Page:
Upper Jurassic clay- and carbonate-rich black shales, Kimmeridge, Dorset.
The slides from my York Lifelong Learning presentation on Dec. 12th can be downloaded here as a PowerPoint file: 2015_Intro_ShalesFracking_SML.
UK & Europe
ReFINE: Researching Fracking. ReFINE is the leading international fracking research consortium, led jointly by Newcastle University and Durham University. The website includes all the group’s scientific papers, research briefs, and newsletters.
Shale Gas – British Geological Survey website with lots of information about their fracking research activities. The BGS is also building up baseline data on UK groundwater methane.
From national to fracktional: will fracking come to Britain’s national parks? A policy briefing I wrote for the Durham Energy Institute.
Whatever Happened to the Great European Fracking Boom? An article I wrote for The Conversation.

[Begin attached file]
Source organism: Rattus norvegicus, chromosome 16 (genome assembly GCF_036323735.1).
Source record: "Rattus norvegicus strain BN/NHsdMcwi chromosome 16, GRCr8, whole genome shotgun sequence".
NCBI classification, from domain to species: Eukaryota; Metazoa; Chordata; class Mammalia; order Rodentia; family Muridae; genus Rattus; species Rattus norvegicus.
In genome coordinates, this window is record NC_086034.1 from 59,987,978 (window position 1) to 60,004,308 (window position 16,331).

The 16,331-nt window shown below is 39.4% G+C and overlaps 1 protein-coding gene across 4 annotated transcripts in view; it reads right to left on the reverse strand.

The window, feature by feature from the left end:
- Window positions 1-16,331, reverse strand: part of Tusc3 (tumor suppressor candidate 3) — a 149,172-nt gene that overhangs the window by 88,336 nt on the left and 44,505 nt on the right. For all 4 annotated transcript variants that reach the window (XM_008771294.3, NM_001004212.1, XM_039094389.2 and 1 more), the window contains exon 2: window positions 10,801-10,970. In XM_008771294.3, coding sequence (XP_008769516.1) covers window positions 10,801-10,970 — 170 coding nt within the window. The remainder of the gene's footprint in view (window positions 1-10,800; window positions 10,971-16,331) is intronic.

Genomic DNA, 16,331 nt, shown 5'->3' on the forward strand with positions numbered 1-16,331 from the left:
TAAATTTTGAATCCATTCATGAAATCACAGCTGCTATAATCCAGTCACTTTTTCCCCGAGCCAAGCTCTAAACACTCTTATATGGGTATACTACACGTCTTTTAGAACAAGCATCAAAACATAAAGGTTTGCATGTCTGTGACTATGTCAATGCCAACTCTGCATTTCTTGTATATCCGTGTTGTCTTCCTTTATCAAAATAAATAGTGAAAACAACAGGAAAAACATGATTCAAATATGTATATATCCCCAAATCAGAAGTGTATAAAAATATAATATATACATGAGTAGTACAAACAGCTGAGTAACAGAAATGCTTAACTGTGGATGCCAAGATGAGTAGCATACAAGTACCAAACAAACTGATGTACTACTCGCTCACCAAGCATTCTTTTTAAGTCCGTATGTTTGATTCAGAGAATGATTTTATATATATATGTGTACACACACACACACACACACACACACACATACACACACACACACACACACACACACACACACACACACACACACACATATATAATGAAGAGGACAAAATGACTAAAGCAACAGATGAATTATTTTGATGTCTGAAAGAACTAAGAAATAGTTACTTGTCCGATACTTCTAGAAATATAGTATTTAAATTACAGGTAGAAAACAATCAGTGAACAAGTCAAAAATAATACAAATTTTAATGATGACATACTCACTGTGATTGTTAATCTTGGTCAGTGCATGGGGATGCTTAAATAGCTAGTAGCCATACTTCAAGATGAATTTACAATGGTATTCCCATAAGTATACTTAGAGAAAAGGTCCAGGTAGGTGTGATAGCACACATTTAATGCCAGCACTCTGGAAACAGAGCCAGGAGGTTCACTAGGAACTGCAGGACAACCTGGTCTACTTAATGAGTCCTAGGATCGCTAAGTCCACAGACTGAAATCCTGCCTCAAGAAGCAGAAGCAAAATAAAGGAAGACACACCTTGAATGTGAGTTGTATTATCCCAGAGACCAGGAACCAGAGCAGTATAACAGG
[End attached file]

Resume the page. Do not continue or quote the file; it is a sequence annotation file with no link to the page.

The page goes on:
US Environmental Protection Agency report on fracking and its potential impacts on drinking water resources. Scientific papers published by the EPA for this report can be viewed here.
US Energy Information Administration (EIA) – World Shale Resource Assessments.
FracFocus – US fracking chemical disclosure registry.
US Geological Survey oil shale research.
Mud & Shales
Indiana University Shale Research Lab, led by Dr Jurgen Schieber, who conducts a lot of very interesting research into how shales form.
More Gaps Than Shale, a paper by João Trabucho-Alexandre on how mudstones form, and how complete mudstone successions are. With perhaps the best abstract in a geological paper: “Ths wht th fn-grnd mrine sdmtry rcrd rlly lks like.”
The 2015 global census of sea floor sediments, by Adriana Dutkiewicz and colleagues, shows just how fine-grained the oceans are. You can explore the globe in their amazing, interactive 3-D model!
The Scale of the Universe – if you’ve ever wondered just how small a clay particle (or pretty much anything else, for that matter) Scale of the Universe is an amazing website to explore.